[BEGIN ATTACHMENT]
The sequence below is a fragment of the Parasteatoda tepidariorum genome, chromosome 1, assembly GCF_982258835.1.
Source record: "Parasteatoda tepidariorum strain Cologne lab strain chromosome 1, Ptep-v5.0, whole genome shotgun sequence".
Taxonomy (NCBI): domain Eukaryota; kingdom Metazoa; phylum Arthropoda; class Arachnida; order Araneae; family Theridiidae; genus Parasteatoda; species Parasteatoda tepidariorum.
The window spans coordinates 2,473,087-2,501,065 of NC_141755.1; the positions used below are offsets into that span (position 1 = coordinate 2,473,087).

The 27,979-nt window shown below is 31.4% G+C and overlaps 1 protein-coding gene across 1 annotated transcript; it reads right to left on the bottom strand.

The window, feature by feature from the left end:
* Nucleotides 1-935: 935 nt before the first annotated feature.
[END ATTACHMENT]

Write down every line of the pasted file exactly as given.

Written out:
The sequence below is a fragment of the Parasteatoda tepidariorum genome, chromosome 1, assembly GCF_982258835.1.
Source record: "Parasteatoda tepidariorum strain Cologne lab strain chromosome 1, Ptep-v5.0, whole genome shotgun sequence".
Taxonomy (NCBI): domain Eukaryota; kingdom Metazoa; phylum Arthropoda; class Arachnida; order Araneae; family Theridiidae; genus Parasteatoda; species Parasteatoda tepidariorum.
The window spans coordinates 2,473,087-2,501,065 of NC_141755.1; the positions used below are offsets into that span (position 1 = coordinate 2,473,087).

The 27,979-nt window shown below is 31.4% G+C and overlaps 1 protein-coding gene across 1 annotated transcript; it reads right to left on the bottom strand.

The window, feature by feature from the left end:
* Nucleotides 1-935: 935 nt before the first annotated feature.